Armies is a compelling social multi-player Facebook game

Armies by Frozenbear is a game that takes full advantage of the social networking context offered by Facebook. The game asks you to raise your armed forces from a trainee to a full fledged army. In order to get credits to upgrade your unit (more on this later) and purchase better units.

Players are offered a variety of options to accrue credits. The most obvious route is to get credits by going to war. You can compete against players with similar strengths in the World War tab (a smart move as this ensures the really strong players won’t bully the noobs). Or you can fight the Army Kid, a computer bot. After you click “fight,” the computer determines who wins based on your respective strength. Even if you have less overall strength, there is still a chance you can win so there is little incentive not to try. You can also challenge your friends.

By winning, you are given a certain number of credits that you can use to buy weapons upgrades (like knives, artillery pieces, and M-16s) or better units (like grunts, battalions, or fire squads). The big units cost thousands upon thousands of credits, so you either need to spend a lot of time fighting or use alternative means of procuring credits.

Inviting your friends (“drafting” them in the game’s language) helps, and the game does a good job of enticing you to invite your friends to build up your forces. But even without them, this game can be fun by simply challenging the bot, challenging random people in the World War, or playing the “Build Morale” mini-game which allows you to risk credits to gain credits – a pseudo-gambling feature.

The game also has several partnerships with other applications and outside companies. By giving their partners business, you get a lot of credits (some are worth a couple thousand). It’s a great business strategy – Frozenbear gets strong marks for pushing you to help further the game’s interests.

There is also a strong social component to the game. Aside from the friend invitations, there are a number of larger armies players can join (or you can start your own). People really get into their armies and try to take on opposing armies, so that opens up a group mentality and shared cause dynamic. You don’t need other people to enjoy the game, but having friends to challenge and join your ranks makes it a much richer experience.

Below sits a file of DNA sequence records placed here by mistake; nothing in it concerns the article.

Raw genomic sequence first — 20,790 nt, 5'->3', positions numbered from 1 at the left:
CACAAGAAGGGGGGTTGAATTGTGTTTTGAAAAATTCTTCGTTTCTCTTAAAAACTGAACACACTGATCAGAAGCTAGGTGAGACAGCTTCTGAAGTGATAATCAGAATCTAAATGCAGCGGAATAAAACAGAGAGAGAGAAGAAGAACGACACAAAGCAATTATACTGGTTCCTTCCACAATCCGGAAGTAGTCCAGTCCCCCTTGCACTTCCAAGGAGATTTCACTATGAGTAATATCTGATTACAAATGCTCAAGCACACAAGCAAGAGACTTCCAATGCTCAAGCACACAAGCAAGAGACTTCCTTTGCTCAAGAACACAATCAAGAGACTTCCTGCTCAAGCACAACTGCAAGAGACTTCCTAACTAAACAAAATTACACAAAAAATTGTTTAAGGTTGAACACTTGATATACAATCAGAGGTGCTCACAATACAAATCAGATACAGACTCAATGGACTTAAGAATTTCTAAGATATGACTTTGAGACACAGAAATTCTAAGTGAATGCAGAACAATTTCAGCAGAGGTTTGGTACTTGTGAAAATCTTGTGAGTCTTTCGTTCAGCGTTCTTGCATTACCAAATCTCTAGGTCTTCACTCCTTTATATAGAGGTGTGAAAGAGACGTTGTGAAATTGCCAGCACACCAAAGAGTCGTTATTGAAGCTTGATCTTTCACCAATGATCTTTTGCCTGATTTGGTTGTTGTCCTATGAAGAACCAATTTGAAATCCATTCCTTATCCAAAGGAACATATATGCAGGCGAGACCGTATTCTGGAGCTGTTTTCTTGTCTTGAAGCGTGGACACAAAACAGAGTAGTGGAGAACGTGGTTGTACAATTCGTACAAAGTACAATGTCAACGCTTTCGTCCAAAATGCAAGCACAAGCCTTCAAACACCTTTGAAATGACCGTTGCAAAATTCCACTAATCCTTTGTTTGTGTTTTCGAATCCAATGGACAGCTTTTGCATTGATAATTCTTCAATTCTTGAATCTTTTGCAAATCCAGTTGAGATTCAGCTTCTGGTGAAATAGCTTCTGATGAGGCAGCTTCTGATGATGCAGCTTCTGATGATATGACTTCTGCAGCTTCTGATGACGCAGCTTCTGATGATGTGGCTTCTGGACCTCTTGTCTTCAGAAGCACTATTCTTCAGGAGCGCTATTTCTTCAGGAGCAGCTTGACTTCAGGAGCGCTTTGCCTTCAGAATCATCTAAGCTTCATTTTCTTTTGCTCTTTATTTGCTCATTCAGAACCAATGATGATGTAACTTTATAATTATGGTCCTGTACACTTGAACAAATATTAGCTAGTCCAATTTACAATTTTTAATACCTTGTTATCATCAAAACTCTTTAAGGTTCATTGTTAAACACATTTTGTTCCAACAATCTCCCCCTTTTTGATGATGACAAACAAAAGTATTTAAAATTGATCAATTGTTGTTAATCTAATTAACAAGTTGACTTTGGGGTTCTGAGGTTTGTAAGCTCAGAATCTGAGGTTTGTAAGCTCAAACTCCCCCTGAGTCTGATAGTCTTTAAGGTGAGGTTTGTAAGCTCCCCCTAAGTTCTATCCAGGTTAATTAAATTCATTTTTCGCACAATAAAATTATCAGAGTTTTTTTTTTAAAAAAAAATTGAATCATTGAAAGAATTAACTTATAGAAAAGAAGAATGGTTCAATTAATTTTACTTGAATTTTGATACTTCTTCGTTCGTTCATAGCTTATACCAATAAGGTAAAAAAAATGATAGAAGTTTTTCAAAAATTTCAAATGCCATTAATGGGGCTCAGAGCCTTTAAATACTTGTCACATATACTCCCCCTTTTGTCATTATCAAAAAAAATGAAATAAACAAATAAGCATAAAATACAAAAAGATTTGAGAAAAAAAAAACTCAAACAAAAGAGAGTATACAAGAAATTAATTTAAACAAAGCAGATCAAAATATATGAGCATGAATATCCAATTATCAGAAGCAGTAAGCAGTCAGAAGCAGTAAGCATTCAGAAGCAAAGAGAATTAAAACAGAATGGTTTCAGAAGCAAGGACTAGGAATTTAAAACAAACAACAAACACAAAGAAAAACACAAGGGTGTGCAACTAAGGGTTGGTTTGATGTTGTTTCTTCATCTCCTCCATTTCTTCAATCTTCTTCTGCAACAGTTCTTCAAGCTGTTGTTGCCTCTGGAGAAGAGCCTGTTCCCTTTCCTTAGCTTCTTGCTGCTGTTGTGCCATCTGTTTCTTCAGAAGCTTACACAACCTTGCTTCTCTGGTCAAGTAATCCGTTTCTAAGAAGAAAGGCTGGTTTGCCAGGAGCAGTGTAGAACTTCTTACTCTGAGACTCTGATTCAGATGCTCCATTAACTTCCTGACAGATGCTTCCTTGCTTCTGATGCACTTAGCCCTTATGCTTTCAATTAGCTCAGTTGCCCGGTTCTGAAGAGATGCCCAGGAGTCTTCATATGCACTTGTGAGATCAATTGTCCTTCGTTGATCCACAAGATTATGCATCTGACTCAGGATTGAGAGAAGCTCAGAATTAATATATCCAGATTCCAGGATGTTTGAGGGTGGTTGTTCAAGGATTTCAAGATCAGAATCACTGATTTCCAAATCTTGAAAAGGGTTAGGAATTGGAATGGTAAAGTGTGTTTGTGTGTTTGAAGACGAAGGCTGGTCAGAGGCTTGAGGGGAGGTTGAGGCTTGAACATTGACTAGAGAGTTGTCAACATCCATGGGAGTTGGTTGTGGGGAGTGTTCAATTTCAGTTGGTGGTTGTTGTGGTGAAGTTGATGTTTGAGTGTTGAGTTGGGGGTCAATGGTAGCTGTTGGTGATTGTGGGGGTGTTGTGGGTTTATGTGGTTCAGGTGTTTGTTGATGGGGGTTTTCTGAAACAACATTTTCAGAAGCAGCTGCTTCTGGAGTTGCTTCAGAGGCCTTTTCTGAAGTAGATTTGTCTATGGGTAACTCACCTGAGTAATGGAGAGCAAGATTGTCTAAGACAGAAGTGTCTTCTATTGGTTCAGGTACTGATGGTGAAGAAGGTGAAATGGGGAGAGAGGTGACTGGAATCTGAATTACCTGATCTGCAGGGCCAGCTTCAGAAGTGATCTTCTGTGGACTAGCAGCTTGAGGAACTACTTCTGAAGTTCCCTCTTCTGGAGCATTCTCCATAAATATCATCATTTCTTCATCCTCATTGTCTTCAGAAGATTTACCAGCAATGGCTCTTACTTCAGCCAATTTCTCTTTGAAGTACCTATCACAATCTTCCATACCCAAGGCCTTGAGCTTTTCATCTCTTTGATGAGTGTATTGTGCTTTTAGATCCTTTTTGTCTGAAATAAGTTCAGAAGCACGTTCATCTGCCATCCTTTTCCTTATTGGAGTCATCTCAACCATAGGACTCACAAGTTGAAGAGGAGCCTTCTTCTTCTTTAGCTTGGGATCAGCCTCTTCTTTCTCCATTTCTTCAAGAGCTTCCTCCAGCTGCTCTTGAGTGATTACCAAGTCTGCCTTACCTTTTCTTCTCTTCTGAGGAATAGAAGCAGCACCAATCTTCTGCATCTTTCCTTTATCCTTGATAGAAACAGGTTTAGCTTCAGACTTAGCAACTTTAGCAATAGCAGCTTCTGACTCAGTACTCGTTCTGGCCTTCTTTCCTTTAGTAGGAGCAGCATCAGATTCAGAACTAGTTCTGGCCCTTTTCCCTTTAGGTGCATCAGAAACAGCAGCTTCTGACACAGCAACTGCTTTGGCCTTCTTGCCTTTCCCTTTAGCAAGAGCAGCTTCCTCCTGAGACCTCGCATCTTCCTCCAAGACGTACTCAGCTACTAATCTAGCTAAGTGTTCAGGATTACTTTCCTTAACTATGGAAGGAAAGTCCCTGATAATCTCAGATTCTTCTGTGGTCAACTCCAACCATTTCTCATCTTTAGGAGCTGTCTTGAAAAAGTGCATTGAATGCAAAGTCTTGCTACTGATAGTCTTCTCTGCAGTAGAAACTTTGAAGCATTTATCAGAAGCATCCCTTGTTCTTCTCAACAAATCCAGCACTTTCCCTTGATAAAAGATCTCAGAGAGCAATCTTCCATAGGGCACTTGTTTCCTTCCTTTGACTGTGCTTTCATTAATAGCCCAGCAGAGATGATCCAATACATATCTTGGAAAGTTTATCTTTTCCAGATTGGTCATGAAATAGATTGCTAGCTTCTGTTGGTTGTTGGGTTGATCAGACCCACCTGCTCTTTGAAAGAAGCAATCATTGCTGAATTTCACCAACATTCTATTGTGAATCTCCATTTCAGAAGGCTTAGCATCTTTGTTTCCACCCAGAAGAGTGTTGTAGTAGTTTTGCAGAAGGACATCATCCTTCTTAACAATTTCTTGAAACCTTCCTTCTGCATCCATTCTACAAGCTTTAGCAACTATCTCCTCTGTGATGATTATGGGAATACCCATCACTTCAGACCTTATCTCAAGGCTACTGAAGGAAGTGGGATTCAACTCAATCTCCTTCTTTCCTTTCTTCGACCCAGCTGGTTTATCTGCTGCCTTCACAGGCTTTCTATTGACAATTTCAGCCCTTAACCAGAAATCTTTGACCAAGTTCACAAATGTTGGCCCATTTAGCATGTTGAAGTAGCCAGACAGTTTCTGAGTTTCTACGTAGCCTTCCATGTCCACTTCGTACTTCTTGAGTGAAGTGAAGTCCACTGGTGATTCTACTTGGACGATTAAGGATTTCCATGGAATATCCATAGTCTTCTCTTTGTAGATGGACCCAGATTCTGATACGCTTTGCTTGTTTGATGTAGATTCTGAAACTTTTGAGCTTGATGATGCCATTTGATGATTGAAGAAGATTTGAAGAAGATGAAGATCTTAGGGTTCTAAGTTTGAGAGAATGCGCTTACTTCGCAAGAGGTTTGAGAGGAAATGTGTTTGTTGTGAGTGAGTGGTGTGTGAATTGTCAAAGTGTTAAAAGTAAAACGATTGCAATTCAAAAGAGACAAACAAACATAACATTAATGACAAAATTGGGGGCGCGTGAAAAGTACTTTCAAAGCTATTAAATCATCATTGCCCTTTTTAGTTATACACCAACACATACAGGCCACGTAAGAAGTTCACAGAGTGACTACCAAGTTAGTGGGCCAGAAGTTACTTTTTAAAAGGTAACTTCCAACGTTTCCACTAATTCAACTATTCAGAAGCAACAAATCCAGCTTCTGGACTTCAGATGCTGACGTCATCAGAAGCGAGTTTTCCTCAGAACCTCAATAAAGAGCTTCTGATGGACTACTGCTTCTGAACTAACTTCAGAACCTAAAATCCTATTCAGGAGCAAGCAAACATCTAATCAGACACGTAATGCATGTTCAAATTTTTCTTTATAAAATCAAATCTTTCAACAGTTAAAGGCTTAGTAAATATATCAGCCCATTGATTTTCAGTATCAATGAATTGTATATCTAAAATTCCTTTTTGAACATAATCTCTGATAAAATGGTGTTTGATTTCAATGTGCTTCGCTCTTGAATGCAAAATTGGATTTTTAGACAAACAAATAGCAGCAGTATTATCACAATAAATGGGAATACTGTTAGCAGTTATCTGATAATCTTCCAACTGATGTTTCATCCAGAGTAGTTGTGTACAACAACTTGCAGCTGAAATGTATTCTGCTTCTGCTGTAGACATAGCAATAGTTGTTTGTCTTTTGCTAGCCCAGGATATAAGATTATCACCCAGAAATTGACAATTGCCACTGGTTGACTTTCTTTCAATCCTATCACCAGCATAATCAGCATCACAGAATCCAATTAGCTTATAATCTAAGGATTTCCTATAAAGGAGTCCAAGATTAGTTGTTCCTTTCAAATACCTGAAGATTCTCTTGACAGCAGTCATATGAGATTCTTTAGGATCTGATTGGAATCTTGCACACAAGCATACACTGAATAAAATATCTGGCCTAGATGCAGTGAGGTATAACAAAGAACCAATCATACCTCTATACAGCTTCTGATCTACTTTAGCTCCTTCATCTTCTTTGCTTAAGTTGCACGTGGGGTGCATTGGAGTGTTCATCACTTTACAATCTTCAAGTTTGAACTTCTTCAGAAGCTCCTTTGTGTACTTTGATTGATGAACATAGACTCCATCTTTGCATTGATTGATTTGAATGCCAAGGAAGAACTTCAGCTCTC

On the gaming side, the lack of animation and strange slowdowns at points can be frustrating. None of the artwork to depict your armies is original, and the language is oddly colloquial, so it doesn’t maintain the “military” motif very well. The game is well developed, but still obviously very cheaply made. Hiring a staff artist to depict uniform pictures and inserting some flash animation for the battles wouldn’t take much time or resources these days.

The game also doesn’t require any skills – just time – which can be a deterrent for some gamers. And by time, I mean eons. Unless you plan on inviting everyone you know and taking a lot of the partner offers, getting the really big stuff is like trying to win a stuffed animal at a fair – it’s there for show but almost no one actually wins it.

Still, many people will be drawn to the social aspects and the openness of the experience. Even on a basic level, playing “soldier” is fun.

Developer’s Score: 9/10
Gameplay Score: 6/10
Days it will take you to amass credits to buy a bomber: 1,984

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